When I first heard the lyrics “I don’t like the silence sleeping between us” I think of the friendship between Dom and Libby. She’s fierce and loving at the same time, which is something that comes across in the lyrics.
5. Wolves (Live at St. Pancras Church) – Phosphorescent
I listened to a lot of Phosphorescent when writing this book, but this song is something special. It’s 10 minutes long and, in my mind, worth every second. It’s utterly haunting. In this live version, the vocals layer and soar until at the end it sounds like a pack of wolves (or Shucks?) howling against the walls of St. Pancras Church. Spine chilling.
6. Smother – Daughter
This song sounds to me like walking through the woods of the Ash House grounds. It’s about metamorphosis, and the images in the song have always stuck with me.
“All my layers can become reeds,
All my limbs can become trees,
All my children can become me.”
7. Heart Hope – Oh Wonder
The Ash House is about hope and courage—I think that’s why this song has always had a spot on my writing playlist. Sometimes courage isn’t loud and aggressive. It’s soft, tender and quiet, much like this song.
8. For You – Rae Morris
Another album I listened to a lot when writing this book. This song builds wonderfully as Rae Morris sings “You’re the meaning of my name.” From its Scottish origins, Rae means Grace. All the children at the Ash House are named after virtues like this, so the song feels especially fitting.
9. Hurt – Johnny Cash
This is a great writing song. It has such momentum. In the last third of the book, when Sol and Dom are facing down the full dangers on the Ash House, Johnny Cash’s version of this song guided me through their hopes and terrors.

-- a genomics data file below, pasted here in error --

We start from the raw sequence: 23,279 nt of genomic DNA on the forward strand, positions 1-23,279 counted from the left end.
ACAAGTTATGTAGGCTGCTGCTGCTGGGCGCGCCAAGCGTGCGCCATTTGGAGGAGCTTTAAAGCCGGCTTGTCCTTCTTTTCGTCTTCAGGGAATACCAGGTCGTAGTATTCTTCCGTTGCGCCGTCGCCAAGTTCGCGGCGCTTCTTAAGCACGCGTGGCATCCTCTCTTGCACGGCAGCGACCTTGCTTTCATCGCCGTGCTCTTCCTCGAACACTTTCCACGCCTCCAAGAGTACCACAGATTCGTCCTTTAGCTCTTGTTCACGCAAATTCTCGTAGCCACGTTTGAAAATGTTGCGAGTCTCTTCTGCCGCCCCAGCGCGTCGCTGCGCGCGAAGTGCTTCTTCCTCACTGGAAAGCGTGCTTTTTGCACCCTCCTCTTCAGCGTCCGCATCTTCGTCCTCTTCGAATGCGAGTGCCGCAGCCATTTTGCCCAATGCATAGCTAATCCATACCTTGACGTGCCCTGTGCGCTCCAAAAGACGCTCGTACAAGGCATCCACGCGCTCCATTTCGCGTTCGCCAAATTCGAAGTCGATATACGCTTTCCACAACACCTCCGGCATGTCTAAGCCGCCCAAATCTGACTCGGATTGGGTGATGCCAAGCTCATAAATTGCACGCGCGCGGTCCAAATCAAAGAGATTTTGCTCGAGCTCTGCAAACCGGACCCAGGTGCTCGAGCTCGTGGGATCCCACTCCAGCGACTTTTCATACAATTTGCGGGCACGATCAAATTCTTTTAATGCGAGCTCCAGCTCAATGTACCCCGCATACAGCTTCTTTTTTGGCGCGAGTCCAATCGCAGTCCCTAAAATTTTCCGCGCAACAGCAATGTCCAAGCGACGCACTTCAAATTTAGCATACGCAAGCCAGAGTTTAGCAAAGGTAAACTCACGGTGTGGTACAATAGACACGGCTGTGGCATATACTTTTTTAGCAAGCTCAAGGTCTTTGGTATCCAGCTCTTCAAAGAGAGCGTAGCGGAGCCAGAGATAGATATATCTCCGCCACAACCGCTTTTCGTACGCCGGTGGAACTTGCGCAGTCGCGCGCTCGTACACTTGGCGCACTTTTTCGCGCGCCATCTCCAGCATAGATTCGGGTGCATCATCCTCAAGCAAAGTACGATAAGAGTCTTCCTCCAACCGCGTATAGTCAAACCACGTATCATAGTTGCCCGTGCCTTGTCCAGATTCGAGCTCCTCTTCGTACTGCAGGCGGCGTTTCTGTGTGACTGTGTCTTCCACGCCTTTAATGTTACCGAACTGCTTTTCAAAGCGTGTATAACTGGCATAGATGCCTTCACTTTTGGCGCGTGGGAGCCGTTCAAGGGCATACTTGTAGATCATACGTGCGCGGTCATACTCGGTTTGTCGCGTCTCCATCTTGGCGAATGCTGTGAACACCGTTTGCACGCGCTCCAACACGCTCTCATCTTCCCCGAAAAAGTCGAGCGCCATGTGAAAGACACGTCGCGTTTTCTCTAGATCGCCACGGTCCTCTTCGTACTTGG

10. Yesterday Was Hard On All Of Us – Fink
What a note to finish on. This version is accompanied by the Royal Concertgebouw Orchestra, so dizzying strings and horns follow Fink’s voice as he sings “from ashes to ashes”. This is the song that guided me through the end of the book. The Ash House doesn’t have a neat or tidy ending, partly because my favourite endings are the ones that ask this question: Where do we go from here?
Where do we go from here?
Where do we go?
And is it real or just
Something we think we know?
I was asking lots of questions as I was reading The Ash House, not just at the end. Were the inhabitants of the Ash House members of a cult? Participants in a social experiment? Imaginary? Where was the Headmaster? Why did nobody seem to know the children were there or intervene? And that, I think, is a sign of great writing – it has you asking questions, actively engaging with the story to try and solve its mysteries.
It’s not just the sense of mystery which draws you in though. The atmospheric setting, almost magical elements, and hurt, complex characters only serve to pull you in further. And as for the ending. Well, it gave me goosebumps and made me gasp. I shall say no more!
Highly recommend for confident readers aged 11+
*Many thanks to Chicken House Books for inviting me to be a part of this blog tour*